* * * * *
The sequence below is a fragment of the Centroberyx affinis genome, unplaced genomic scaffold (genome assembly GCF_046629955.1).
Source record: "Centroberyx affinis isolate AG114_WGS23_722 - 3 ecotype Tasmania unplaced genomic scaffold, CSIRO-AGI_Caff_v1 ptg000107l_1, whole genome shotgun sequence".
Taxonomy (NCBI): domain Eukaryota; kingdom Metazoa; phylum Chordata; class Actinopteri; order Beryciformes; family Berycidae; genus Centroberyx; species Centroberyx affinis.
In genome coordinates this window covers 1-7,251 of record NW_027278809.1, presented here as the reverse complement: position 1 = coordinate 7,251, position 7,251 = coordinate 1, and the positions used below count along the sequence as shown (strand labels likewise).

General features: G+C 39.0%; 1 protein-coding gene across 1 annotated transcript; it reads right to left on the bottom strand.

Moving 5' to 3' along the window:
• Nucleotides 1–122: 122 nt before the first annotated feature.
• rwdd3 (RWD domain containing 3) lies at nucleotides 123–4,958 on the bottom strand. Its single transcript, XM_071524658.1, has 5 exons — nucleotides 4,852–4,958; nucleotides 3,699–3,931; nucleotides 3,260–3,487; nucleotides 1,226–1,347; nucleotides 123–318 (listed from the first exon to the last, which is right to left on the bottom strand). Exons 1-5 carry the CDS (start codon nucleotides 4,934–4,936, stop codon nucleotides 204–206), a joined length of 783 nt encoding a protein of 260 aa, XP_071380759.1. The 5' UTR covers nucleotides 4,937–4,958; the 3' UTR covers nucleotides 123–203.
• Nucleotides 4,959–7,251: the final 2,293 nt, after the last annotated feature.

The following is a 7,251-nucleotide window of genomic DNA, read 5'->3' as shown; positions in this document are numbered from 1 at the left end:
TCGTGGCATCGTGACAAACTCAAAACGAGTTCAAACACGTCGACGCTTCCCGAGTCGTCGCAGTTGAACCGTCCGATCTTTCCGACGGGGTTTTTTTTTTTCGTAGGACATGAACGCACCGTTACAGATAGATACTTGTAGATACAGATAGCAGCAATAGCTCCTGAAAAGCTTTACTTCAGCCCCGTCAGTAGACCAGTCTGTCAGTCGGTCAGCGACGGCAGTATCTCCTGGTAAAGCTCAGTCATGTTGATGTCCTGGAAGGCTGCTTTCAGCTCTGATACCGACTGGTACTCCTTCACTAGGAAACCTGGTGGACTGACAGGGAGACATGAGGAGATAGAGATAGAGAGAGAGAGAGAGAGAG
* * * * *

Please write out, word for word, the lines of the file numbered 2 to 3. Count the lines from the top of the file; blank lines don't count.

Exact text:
Source record: "Centroberyx affinis isolate AG114_WGS23_722 - 3 ecotype Tasmania unplaced genomic scaffold, CSIRO-AGI_Caff_v1 ptg000107l_1, whole genome shotgun sequence".
Taxonomy (NCBI): domain Eukaryota; kingdom Metazoa; phylum Chordata; class Actinopteri; order Beryciformes; family Berycidae; genus Centroberyx; species Centroberyx affinis.